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Thiol drugs decrease SARS-CoV-2 lung injury in vivo and disrupt SARS-CoV-2 spike complex binding to ACE-2 in vitro

By Kritika Khanna, Wilfred Raymond, Jing Jin, Annabelle R Charbit, Irina Gitlin, Monica Tang, Adam D. Werts, Edward G Barrett, Jason M. Cox, Sharla M. Birch, Rachel Martinelli, Hannah S. Sperber, Sergej Franz, Satish Pillai, Anne Marie Healy, Thomas Duff, Stefan Oscarson, Markus Hoffmann, Stefan Pohlmann, Graham Simmons, John V Fahy

Posted 08 Dec 2020
bioRxiv DOI: 10.1101/2020.12.08.415505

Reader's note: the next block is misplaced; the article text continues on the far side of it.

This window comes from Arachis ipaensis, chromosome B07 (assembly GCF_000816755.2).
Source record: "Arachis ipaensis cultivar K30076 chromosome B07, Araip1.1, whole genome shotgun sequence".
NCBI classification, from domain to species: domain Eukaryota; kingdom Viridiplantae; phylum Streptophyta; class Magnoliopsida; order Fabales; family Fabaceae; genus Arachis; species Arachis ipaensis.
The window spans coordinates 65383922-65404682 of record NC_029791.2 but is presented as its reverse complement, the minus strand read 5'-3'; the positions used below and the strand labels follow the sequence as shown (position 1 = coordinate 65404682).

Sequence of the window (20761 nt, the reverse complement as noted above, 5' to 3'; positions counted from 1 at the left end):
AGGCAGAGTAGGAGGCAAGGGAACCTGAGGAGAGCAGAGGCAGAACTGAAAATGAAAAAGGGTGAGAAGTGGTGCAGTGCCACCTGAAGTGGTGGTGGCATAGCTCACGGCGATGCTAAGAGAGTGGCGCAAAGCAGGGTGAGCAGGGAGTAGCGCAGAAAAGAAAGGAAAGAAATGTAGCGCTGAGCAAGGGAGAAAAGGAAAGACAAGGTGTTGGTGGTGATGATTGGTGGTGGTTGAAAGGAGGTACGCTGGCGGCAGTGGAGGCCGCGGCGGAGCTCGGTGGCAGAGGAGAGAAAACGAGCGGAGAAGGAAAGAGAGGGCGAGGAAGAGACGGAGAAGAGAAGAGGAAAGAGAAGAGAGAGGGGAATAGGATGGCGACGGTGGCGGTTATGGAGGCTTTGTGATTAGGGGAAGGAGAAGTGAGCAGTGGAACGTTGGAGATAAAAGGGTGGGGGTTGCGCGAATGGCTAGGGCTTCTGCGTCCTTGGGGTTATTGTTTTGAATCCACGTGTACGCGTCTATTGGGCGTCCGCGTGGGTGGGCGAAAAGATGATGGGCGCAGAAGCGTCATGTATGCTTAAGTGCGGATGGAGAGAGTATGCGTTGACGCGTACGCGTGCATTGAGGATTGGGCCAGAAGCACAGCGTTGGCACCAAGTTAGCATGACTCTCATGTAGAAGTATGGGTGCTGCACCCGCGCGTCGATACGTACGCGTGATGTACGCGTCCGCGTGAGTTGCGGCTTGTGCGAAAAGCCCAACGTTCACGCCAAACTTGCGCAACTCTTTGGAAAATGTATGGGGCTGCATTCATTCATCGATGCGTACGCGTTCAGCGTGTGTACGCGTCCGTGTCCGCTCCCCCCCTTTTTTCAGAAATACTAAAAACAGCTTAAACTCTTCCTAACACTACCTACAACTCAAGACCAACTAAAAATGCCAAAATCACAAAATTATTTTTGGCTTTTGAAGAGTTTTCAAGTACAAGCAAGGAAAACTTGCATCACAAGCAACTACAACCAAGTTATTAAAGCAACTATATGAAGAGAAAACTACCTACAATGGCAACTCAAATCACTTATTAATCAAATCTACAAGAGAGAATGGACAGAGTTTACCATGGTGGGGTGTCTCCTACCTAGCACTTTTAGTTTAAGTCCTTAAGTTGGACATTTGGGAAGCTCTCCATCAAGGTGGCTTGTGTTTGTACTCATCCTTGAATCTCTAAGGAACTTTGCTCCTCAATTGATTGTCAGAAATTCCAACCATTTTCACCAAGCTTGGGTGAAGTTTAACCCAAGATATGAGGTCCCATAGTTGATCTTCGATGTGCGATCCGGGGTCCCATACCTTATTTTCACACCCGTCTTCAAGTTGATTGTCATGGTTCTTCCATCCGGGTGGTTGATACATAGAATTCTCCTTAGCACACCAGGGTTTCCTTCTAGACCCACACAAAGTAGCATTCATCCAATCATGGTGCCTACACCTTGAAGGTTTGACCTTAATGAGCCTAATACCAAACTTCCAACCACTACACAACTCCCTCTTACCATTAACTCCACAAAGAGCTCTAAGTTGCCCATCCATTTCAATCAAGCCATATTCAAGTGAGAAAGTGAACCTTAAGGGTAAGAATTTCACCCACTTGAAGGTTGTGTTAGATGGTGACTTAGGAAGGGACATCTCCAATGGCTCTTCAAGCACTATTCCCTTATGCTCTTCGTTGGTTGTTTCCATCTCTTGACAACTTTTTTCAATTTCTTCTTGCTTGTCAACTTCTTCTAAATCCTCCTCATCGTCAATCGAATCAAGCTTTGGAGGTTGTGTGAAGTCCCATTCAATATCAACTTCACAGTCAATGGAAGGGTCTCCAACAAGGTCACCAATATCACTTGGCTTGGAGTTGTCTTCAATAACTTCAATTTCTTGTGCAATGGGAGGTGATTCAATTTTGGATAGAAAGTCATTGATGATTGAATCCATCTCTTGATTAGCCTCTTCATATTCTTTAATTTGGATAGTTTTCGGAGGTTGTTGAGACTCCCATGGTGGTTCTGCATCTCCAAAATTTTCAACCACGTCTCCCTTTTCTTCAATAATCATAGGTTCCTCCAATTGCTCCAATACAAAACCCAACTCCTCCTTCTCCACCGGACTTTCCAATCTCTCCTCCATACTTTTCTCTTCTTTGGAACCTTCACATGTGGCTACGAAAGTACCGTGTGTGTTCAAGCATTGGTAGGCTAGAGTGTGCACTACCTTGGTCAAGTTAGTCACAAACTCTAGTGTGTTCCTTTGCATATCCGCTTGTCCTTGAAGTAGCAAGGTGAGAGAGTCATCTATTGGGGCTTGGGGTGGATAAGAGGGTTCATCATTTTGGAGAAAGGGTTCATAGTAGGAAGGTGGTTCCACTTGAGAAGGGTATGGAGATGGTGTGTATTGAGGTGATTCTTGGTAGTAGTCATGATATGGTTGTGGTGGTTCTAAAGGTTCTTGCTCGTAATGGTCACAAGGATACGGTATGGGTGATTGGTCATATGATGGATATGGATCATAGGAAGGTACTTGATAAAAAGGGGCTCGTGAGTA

Neutrophil-induced oxidative stress is a mechanism of lung injury in COVID-19, and drugs with a functional thiol group ('thiol drugs'), especially cysteamine, have anti-oxidant and anti-inflammatory properties that could limit this injury. Thiol drugs may also alter the redox status of the cysteine-rich SARS-CoV-2 spike glycoprotein (SARS-2-S) and thereby disrupt ACE2 binding. Using ACE2 binding assay, reporter virus pseudotyped with SARS-CoV-2 spikes (ancestral and variants) and authentic SARS-CoV-2 (Wuhan-1), we find that multiple thiol drugs inhibit SARS-2-S binding to ACE2 and virus entry into cells. Pseudoviruses carrying variant spikes were less efficiently inhibited as compared to pseudotypes bearing an ancestral spike, but the most potent drugs still inhibited the Delta variant in the low millimolar range. IC50 values followed the order of their cystine cleavage rates and lower thiol pKa values. In hamsters infected with SARS-CoV-2, intraperitoneal (IP) cysteamine decreased neutrophilic inflammation and alveolar hemorrhage in the lungs but did not decrease viral infection, most likely because IP delivery could not achieve millimolar concentrations in the airways. These data show that thiol drugs inhibit SARS-CoV-2 infection in vitro and reduce SARS-CoV-2-related lung injury in vivo and provide strong rationale for trials of systemically delivered thiol drugs as COVID-19 treatments. We propose that antiviral effects of thiol drugs in vivo will require delivery directly to the airways to ensure millimolar drug concentrations and that thiol drugs with lower thiol pKa values are most likely to be effective.

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